On Your Definitions of Race and Racism (They're Probably Wrong)


It’s okay. This is not your fault. Your definition of racism might be wrong but your humanity is still intact and you are still intelligent. I’m here to assist in making you even more humane and even more intelligent (so long as you choose to put the following information to good use). Let’s do this.

Before we dive into the true definition of racism, let’s first understand the idea of race.

Race is not real. The idea of race is real, and the idea of race is used as a means to describe human variation. The American Anthropological Association has been hosting a project, funded by the National Science Foundation and the Ford Foundation, to try to make sense of this concept—could it be that something that seems so obvious, like the fact that black and white people look different, turns out to be nothing more than a social construct?

Yes. The AAA’s project has resulted in a book called Race: Are We So Different?, which examines the history, biology and human experience of race. The authors conclude that “[the] evolutionary process explains the variations and similarities among us. Race, on the other hand, does not.”

The fact that people of difference races sometimes have different hair, body shapes, eyes and complexions does not mean that there are actually a set number of races in the world with a set of traits. It means that humans have evolved to have an infinite variety of traits, and humanity has struggled to categorize and make sense of that variety by creating races.

Human variation is continuous. There is no clear place to pinpoint where race begins and ends. To put it visually, if people were to line up from the bottom of Africa all the way to the top of Scandinavia, there would be no definitive place where one could pinpoint someone’s skin color going from black to white. The color variations in skin color are continuous, as is the variation in all other phenotypes.

Human variation is real, but race is not, and society has been using race to describe variation. No matter how we might try, though, human variation does not equal race.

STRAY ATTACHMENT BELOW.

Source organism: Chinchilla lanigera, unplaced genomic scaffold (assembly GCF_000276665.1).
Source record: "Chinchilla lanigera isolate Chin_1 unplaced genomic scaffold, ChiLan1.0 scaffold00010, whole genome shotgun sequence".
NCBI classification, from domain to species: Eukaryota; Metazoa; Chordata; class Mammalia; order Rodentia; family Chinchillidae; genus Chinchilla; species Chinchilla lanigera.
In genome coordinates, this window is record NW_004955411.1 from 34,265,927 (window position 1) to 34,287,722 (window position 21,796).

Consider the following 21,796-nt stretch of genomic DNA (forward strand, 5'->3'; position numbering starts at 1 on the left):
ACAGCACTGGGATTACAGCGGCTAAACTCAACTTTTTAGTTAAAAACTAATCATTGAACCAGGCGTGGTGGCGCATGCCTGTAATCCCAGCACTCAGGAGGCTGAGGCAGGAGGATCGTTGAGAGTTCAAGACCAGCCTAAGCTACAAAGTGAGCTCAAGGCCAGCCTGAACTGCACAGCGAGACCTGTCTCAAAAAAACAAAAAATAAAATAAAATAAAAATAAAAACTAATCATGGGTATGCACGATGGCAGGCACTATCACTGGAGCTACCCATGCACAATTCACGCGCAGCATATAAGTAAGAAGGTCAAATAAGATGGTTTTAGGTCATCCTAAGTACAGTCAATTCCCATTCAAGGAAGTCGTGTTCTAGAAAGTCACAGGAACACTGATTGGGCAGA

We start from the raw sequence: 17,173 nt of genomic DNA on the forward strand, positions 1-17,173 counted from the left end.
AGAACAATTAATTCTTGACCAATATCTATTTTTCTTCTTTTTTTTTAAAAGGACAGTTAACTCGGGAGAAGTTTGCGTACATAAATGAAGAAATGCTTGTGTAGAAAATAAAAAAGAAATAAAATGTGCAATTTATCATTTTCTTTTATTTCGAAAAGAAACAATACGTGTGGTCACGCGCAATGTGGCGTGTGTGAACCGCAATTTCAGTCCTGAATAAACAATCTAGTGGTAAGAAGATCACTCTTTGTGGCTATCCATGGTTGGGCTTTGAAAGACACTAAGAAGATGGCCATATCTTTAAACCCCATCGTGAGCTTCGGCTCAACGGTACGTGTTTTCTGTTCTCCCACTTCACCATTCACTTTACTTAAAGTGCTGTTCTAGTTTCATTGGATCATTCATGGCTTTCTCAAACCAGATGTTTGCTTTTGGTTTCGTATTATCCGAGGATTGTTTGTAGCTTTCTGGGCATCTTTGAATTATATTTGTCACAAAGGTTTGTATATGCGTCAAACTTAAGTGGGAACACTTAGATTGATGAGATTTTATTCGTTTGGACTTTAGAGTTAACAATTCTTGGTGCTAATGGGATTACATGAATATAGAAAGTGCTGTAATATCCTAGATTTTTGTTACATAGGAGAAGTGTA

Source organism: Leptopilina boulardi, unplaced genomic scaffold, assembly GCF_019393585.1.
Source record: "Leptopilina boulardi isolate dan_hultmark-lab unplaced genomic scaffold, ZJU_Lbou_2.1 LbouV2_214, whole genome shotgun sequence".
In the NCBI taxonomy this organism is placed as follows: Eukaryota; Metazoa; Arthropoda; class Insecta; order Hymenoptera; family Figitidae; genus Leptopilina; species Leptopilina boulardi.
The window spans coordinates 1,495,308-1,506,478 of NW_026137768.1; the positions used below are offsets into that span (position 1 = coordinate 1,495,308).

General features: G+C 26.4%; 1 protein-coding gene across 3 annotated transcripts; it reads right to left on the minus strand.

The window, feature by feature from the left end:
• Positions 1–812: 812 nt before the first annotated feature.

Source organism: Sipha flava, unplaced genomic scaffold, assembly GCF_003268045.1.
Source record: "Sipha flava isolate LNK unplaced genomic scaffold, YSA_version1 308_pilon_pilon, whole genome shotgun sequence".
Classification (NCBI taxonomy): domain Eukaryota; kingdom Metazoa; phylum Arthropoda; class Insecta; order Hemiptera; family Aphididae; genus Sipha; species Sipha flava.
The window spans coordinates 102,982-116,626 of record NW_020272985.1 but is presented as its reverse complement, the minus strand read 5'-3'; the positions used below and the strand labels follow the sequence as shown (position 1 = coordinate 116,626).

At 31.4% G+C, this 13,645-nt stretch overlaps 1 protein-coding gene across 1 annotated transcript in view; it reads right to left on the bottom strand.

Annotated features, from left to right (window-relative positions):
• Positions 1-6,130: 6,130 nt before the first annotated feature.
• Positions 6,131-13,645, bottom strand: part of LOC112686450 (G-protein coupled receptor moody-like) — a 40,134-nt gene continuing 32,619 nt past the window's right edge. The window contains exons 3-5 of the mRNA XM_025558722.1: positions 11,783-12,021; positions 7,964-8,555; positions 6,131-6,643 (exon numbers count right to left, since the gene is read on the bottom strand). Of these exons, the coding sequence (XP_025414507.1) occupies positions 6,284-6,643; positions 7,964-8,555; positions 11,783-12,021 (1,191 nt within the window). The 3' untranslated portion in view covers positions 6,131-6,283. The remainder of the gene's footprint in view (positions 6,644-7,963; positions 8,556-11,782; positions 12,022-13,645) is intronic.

Now that we’ve cleared that up, it’s time for the fun stuff: the real definition of racism.

I’m a fan of the definition laid out by Jane Hill in her book The Everyday Language of White Racism. She describes a split definition of racism, made up of the “folk theory” of racism and the “critical theory” of racism. The folk theory comes out of everyday understandings of the world from everyday people, but even though they come from quote-unquote “normal people,” folk theories still have a large influence on real scientific theories and the scholars who create them. The folk theory of racism is what most people, including scientists, think of when defining racism.

According to Hill, there are three parts to the folk theory.

Part One: Race is Biological

Those who believe in the folk theory believe that race is biological. They believe that a person’s race can be traced to a distinct geographical location from which their ancestors come.

Part Two: Racism is Individual

Folk theorists believe that racism is an act committed by a racist person against a discreet number of people.

Part Three: Racism Will Go Away

The folk theory believes that racism will naturally go away in the future because of accomplishments against slavery and civil rights for people of color. Folk theorists posit that not acknowledging the color of people’s skin is all that it will take to reverse racism and create an equitable world.

While it would be nice to believe that race is biological and that racism is only practiced by racists, if we want to actually create an anti-racist future, we need to be cognizant of the critical theory of race and the way it contradicts all three parts of the folk theory.

Part One: Race is a Social Construct

Human biological variation is due to evolution, but that variation does not coincide with our idea of race. Race is a system humans invented to (poorly) explain human variation. Race is not biological.

Part Two: Racism is Systemic

Unfortunately, racism is not practiced solely by individual racists. Racism is an institutional system running deep in the veins of the United States (and, for that matter, everywhere). An individual black person with a college degree doesn’t have to run into a racist in an alley to be discriminated against—he need only apply for a job. He’s less likely to be hired than a white person with a criminal record.

Part Three: Racism is Here to Stay (Unless We Do More to Fight It)

While the idea of colorblindness (I don't see color! I see people.) is one with no ill intentions, it does not help. Refusing to see the color of people’s skin erases the struggles that people of color have faced while also enforcing a taboo on talk about race. We can’t act like the playing field is level when it isn’t. Doing so just contributes to further racism.


So what is the real definition of racism? Racism is a social and political reality, constructed by humans to explain variation but since used to actively oppress people. The folk theory might “feel right,” because it’s what we were raised with, but the critical theory of race is is the theory cultivated over years by anthropologists and scientists, and I trust it.

Jenny Aranda is a dog enthusiast and the queen of procrastination. She loves One Direction with no shame, books and movies, and she is addicted to the outdoors. On a typical day you can find her outside smiling at all passing dogs and drinking water from her reusable bottle.